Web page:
19-25 July 2013 #665

Jiro dreams of sushi

Sophia Pande

Is your profession your passion? If it isn’t shouldn’t it be? Well, of course we all know it isn’t that easy, after all, how many of us are able to live for our work? To be able to spring out of bed with the proverbial song in our hearts because we are anticipating a day of doing what we love? Most of us work so we can live, but not Jiro Ono, the 85-year-old Michelin starred chef who wakes in the mornings having dreamt about how to perfect his already sublime sushi and heads to his revered but tiny 10 seat restaurant to implement his newest strategy to make that perfect mouthful.

Made in 2011 by David Gelb, what makes Jiro Dreams of Sushi fascinating is that in addition to the film being about one man’s quest for perfection, it is also a fascinating cultural study disguised as a character study of that one man and his peculiarities. While Jiro may dream of perfect sushi, he is far from perfect himself. Even at 85 he is a powerhouse, focused on his passion, a hard taskmaster, and a demanding father to his two sons, Yoshikazu and Takashi, both of who apprenticed at his restaurant.

Yoshikazu, the eldest, who is 50 but still works under his father is expected to take over the restaurant after Jiro. As hardworking and loyal as he is, Yoshikazu still chafes under his father’s autocratic system. After Jiro collapsed at the age of 70 at the seafood market, Yoshikazu has taken over the hallowed task of choosing the day’s seafood. This means every morning he wakes up at an unearthly hour to go and meet their most trusted vendors to get the finest tuna, octopus, salmon roe, and many other such delicate essentials to make their near perfect sushi.

Takashi meanwhile was pushed out of the restaurant after his 10 year long apprenticeship (all apprentices must remain for a minimum of 10 years before they are ever allowed the title of ‘chef’) by Jiro himself who knew that according to strict Japanese tradition there is only space for the older son to take over the business.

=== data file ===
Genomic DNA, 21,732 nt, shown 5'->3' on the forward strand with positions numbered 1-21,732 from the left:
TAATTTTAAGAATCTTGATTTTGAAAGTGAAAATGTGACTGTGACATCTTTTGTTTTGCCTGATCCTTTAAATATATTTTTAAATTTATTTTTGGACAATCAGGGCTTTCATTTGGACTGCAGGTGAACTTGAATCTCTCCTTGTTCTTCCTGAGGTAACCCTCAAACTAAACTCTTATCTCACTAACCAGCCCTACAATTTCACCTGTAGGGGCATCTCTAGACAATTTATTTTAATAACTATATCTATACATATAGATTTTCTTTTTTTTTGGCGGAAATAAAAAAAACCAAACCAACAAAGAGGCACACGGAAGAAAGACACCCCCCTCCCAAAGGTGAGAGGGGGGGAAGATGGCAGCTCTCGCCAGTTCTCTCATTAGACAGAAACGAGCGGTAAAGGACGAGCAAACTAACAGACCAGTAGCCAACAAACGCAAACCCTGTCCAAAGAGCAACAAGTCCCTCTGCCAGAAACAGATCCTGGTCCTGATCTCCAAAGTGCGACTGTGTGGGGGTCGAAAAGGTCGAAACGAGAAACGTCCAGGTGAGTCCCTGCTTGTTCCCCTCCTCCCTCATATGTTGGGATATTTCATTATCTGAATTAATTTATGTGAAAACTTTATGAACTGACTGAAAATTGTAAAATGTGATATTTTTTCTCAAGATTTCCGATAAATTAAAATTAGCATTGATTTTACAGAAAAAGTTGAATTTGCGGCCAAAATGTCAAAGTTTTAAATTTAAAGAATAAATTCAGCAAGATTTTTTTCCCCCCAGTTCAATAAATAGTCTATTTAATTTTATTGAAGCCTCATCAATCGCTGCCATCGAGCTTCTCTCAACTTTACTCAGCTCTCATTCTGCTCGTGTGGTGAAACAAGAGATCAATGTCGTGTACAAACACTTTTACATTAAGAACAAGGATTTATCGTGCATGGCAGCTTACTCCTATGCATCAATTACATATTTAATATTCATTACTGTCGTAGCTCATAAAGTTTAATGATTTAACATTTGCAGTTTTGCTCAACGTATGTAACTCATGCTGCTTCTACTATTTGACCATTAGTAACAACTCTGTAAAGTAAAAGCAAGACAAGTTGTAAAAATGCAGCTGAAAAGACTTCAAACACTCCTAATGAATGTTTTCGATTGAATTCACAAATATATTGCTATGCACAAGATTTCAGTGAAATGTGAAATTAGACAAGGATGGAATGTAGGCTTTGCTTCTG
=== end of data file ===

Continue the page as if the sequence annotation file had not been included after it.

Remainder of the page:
Both sons are clearly very talented and rigorously trained, but it is unclear whether either of them will be able to emerge from behind the shadow of the god-like Jiro who is so revered that when he places a lovingly handcrafted sushi in front of his customers they are often too nervous to eat.

These complex human dynamics, as well as the finding, preparing, and making of the sushi are expertly but unobtrusively filmed by Gelb himself in a crystal clear cinematographic style that is perfect for such a closely observed documentary.

Most documentary makers manipulate their subject matter, writing scripts in advance and tweaking their subject’s behaviour to create more drama. This is clearly not Gelb’s method. Having the precise eye and the instinct to choose the right subject, he steps back, letting events unfold for themselves, and so they do, with each character stepping forward quietly, gently, and yet trustingly so that we get a true sense of whom they are. This is the hallmark of a great documentary maker.

Jiro Dreams of Sushi is a pleasure to watch, it will make you ravenously hungry and wanting to rush to the nearest sushi place, it will make you want to book the next flight to Japan, but it will also make you think about traditions, good or bad, and whether or not that much hard work over the course of an entire life time is worth it for a moment or two of ephemeral perfection. Perhaps it is, if we could just get our hands on some of Jiro’s sushi.